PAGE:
There are more than ten times as many commercial banks in the United States as in any other Western country. More than half of American commercial bank assets are held in the 100 largest U.S. bank-holding companies, and the smallest 10,000 banks hold only about 10% of such assets. The chief reason there are still so many small banks is that the states, with federal approval and support, have protected small, mostly rural, banks by not allowing competition from out-of-state and/or big-city banks, despite the fact that the latter are more efficient.

Third, one-office banks are relatively inefficient. Whenever chain banks are allowed to compete with one-unit banks, they grow much faster than the latter because they can operate more cheaply. They enjoy all the economies of largescale management and operation -- volume purchasing of supplies, volume borrowing of funds, standardization of supplies and equipment, lower advertising costs, greater division of labor among both workers and machines, etc. The chain banks pass some of these savings on to their customers, who therefore increasingly prefer to deal with chain banks.

Fourth, restrictions on chain banking will gradually be weakened. The rise of chain or branch banking has been radically restricted by law in the United States. The National Bank Act of 1864 prohibited national banks from establishing branches. They are now allowed to have branches in states that allow state banks to do so, but about one-third of the states still allow only one-unit banks. As bankers, borrowers, voters, and politicians become more aware of the growing advantages of branch banking, they will gradually relax or end all legal restrictions on such banking. By 2050, all limitations on chain banking in the nation will probably have been eliminated.

Small-town bankers have long been the chief opponents of interstate chain banking. But the big chains have learned from experience that the best way to expand into new areas is to buy out small-bank stockholders. Since such stockholders have usually received generous prices for stock that was previously hard to sell, they are rapidly becoming reconciled to the probable future rise of national chain banking.

Chain banks can afford to offer generous and tempting bids for small banks because they know that these banks will become much more profitable when operated as branches of chain banks. It is highly probable, therefore, that most small U.S. banks that do not fail in the near future will be purchased by large chain banks before the year 2100.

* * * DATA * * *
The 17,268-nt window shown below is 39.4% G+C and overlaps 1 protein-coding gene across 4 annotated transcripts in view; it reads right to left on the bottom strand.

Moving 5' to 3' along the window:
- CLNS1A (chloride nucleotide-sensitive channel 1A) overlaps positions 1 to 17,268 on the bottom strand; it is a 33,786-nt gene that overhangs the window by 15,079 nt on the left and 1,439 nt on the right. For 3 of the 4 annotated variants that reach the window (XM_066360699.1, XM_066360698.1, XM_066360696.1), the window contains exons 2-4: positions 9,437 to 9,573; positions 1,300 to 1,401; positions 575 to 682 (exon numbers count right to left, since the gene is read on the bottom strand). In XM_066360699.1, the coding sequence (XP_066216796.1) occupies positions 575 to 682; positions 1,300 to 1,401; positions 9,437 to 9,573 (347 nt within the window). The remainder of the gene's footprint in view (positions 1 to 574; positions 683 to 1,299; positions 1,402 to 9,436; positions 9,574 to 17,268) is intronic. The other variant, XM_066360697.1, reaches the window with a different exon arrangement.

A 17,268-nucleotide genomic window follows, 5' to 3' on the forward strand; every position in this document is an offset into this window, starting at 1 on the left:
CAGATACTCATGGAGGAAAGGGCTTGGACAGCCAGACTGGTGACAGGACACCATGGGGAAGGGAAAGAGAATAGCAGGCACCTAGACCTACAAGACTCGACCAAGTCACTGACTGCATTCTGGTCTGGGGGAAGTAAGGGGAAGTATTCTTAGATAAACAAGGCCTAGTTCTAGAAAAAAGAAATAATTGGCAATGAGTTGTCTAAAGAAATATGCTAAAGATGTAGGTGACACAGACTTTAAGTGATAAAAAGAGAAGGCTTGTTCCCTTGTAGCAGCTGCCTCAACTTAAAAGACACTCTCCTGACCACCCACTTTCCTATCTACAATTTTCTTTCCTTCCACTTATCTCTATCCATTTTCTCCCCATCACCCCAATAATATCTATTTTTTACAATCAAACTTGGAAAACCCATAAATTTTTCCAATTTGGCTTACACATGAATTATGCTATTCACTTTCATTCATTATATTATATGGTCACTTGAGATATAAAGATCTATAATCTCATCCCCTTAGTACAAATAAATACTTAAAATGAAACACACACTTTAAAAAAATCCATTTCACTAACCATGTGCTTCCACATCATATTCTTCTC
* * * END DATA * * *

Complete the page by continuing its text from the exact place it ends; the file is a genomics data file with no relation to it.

Moreover, the continued concentration of agriculture and the declining number of U.S. farms will cause many small-town banks to fail or to reduce their dividends, and this will in turn help to persuade many small-bank stockholders to sell their stock to chain banks.

The Private Creation of Money Will End

Since banks do not have to give out cash when they make new loans, but merely create new demand deposits, they can loan more money than actually exists and benefit by charging interest. In other words, banks can and do create money for profit.

The making of a new, additional bank loan always achieves three quite distinct results: It increases the supply of money in circulation, it increases the assets of the borrower, and it creates additional income for the bank. Individual banks make new loans, thereby increasing the supply of money, in order to increase their interest income. They pay little if any attention to the incidental effect upon the total quantity of money. Indeed, they are usually unaware of any such effect because they do not know whether other banks are offsetting it by calling in old loans. And some naive bankers still deny that banks can create money.

But the creation of money and demand deposits by banks or other private agencies will gradually be reduced and, before the year 2100, prohibited by law, for the following reasons:

First, the creation of money has long been generally recognized as a natural function of government, because private creation of money enables private persons to enrich themselves at the expense of the public. It is obvious that successful counterfeiters so enrich themselves. It will eventually be generally recognized that bankers and borrowers of new bank money also do so.